You can then utilize your UPS tracking number to keep tabs on your shipment until it arrives safe and sound. If for some reason you miss delivery of your package, BikeFlights recommends reaching out to them directly for help.

“Given our relationship with the carrier,” they told me, “we can often get your package delivered (or picked up) sooner than you can arrange directly with the carrier yourself. “

Outside of BikeFlights’ business hours, you’ll have to contact UPS directly to reschedule, which typically occurs the following day (more soon).

Once BikeFlights ships your order, you’ll receive another email with a tracking number, which you can follow directly on the company’s website.

Finally, BikeFlights saves your previous searches and shipments, along with your bikes and boxes, addresses, and payment methods for faster future shipping.

BikeFlight’s Shipping Policy, Guarantee, & Protection Plan

Every bicycle shipped through BikeFlights is covered by $100 Premium Protection, which the website indicates “protects your bike against accidental damage or loss up to the lesser of the amount you purchase and the actual market value of the bike.”

In my conversation with customer support, BikeFlights emphasize this protection is not insurance, and that it’s administered directly by the company in the event of a claim.

Pro tip: Make sure you read through Section 7 “Know the Gaps” of BikeFlights’ Shipping Policy page, so you understand what their Premium Protection covers, and what it doesn’t.

When setting up your shipment, you can choose to increase this limit, which will increase your overall rate as well. We’ll continue talking about this topic in the next section.

How Much Does it Cost to Ship a Bike With BikeFlights?

According to the BikeFlights website, they primarily calculate your shipping rates based on the package’s size, which is a combination of length, width, height, and weight.

As such, you’ll get the lowest rates when your shipment’s size is less than or equal to 130 inches, or 330 cm, “where Size = L+(2xW) + (2xH).”

Then, there’s the cost of your bike box and related packaging. You can potentially add to this (if applicable) pickup fees, residential delivery fees, the amount of Premium Protection you purchased, as well as clearance fees.

Although BikeFlights offers meaningfully lower rates than going directly through UPS or FedEx (more soon), these rates are strictly related to shipments made within the US. On the other hand, the website emphasizes that you’ll pay exponentially higher prices if you need to ship your bike internationally.

The calculator on their website is a handy tool for gauging your shipping costs in advance.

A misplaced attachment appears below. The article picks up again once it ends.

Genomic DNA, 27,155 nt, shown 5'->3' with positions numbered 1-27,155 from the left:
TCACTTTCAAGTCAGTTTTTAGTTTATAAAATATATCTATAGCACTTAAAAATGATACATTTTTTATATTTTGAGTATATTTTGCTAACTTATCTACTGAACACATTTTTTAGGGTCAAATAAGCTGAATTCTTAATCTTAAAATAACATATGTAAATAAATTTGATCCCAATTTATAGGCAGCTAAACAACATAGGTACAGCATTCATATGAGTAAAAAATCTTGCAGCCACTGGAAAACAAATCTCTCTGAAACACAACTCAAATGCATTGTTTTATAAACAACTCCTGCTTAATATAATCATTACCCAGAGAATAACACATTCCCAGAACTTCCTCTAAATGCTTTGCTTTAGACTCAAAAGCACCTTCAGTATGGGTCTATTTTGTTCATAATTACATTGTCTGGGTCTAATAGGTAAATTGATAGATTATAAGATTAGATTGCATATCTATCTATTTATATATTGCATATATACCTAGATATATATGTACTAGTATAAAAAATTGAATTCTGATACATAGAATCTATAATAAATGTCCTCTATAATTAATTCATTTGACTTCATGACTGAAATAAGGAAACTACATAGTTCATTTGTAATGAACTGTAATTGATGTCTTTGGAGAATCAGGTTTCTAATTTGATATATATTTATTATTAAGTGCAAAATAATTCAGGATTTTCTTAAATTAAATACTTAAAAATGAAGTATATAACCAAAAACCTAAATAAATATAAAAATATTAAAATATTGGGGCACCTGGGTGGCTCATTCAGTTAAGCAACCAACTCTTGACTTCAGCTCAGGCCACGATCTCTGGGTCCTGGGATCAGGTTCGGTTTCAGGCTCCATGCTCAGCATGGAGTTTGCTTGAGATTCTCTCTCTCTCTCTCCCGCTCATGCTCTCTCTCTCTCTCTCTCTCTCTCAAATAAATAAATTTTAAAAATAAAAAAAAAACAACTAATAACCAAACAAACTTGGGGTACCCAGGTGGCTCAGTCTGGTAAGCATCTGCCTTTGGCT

My Experience Using BikeFlights’ Bicycle Shipping Service

The High-Level Details: Past, Processing, & Price

I’ve used BikeFlights twice: once to ship a Yeti SB4.5 mountain bike from Denver, CO to Bend, OR, and most recently to ship my Canyon gravel bike from Houston, TX to Denver.

Each time, I relied on local bike shops for boxing, packaging, and otherwise providing the bikes with as much protection as possible during transit, which charged about $75. I also dropped the bikes off at UPS Stores, so I didn’t pay the $15 pick up fee.

Along these lines, I re-learned that UPS Store hours can vary widely by location, so finding one open past 2:30p required some driving around, mostly due to the relatively rural area where we were staying at the time.

Price-wise, my box measured 54” L x 9” W x 31” H, weighed 35 pounds, and totaled $116.40: $85.95 for actual shipping costs, and $30.45 for $2,100 worth of Premium Protection.

Hiccups in the Shipping Process

I had everything dropped off at the UPS Store by Friday afternoon, although it didn’t actually ship until Monday, with an expected arrival by EOD Wednesday.

Unfortunately, the driver couldn’t locate the address, which didn’t reflect in UPS’s online system until 7 pm local time—several hours after they passed through the neighborhood, far too late to request a re-delivery attempt the same day, and after BikeFlights’ customer support had gone home for the day.

Fortunately, after a few calls spent speaking with friendly UPS support staff, I was able to have my bike delivered the following morning by 10:30a.

My Bottom Line About BikeFlights

Overall, I’ve found that the BikeFlights website is super easy to use, and allows you to obtain quotes and place orders in minutes. Their system also automatically saves your previous searches, which is handy if you’re getting quotes from multiple carriers.

After your order’s placed, BikeFlights’ website automatically sends you a confirmation email, along with another email with your shipping label attached. You’ll then receive notifications once your bike’s shipped and delivered, which largely makes it a hands-off process after your bike’s boxed and dropped off at UPS.

The only potential downside, in my experience, is that BikeFlights has limited customer services hours. So if a problem occurs when they’re closed, quickly handling the issue falls on you and your carrier’s shoulders.